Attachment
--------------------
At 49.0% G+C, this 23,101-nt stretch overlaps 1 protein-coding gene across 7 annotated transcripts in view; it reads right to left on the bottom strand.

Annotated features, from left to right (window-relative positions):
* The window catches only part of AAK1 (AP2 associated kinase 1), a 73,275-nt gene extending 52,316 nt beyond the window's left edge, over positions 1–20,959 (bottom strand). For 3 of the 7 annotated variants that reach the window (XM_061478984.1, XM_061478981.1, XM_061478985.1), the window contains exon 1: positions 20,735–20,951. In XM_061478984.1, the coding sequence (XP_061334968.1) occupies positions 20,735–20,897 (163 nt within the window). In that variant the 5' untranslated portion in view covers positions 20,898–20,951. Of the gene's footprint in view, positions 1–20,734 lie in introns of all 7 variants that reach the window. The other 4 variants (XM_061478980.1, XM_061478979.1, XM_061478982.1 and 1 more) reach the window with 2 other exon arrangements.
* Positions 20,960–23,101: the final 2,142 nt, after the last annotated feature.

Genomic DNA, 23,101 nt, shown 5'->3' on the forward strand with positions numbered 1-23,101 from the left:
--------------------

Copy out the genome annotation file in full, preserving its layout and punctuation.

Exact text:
At 49.0% G+C, this 23,101-nt stretch overlaps 1 protein-coding gene across 7 annotated transcripts in view; it reads right to left on the bottom strand.

Annotated features, from left to right (window-relative positions):
* The window catches only part of AAK1 (AP2 associated kinase 1), a 73,275-nt gene extending 52,316 nt beyond the window's left edge, over positions 1–20,959 (bottom strand). For 3 of the 7 annotated variants that reach the window (XM_061478984.1, XM_061478981.1, XM_061478985.1), the window contains exon 1: positions 20,735–20,951. In XM_061478984.1, the coding sequence (XP_061334968.1) occupies positions 20,735–20,897 (163 nt within the window). In that variant the 5' untranslated portion in view covers positions 20,898–20,951. Of the gene's footprint in view, positions 1–20,734 lie in introns of all 7 variants that reach the window. The other 4 variants (XM_061478980.1, XM_061478979.1, XM_061478982.1 and 1 more) reach the window with 2 other exon arrangements.
* Positions 20,960–23,101: the final 2,142 nt, after the last annotated feature.

Genomic DNA, 23,101 nt, shown 5'->3' on the forward strand with positions numbered 1-23,101 from the left: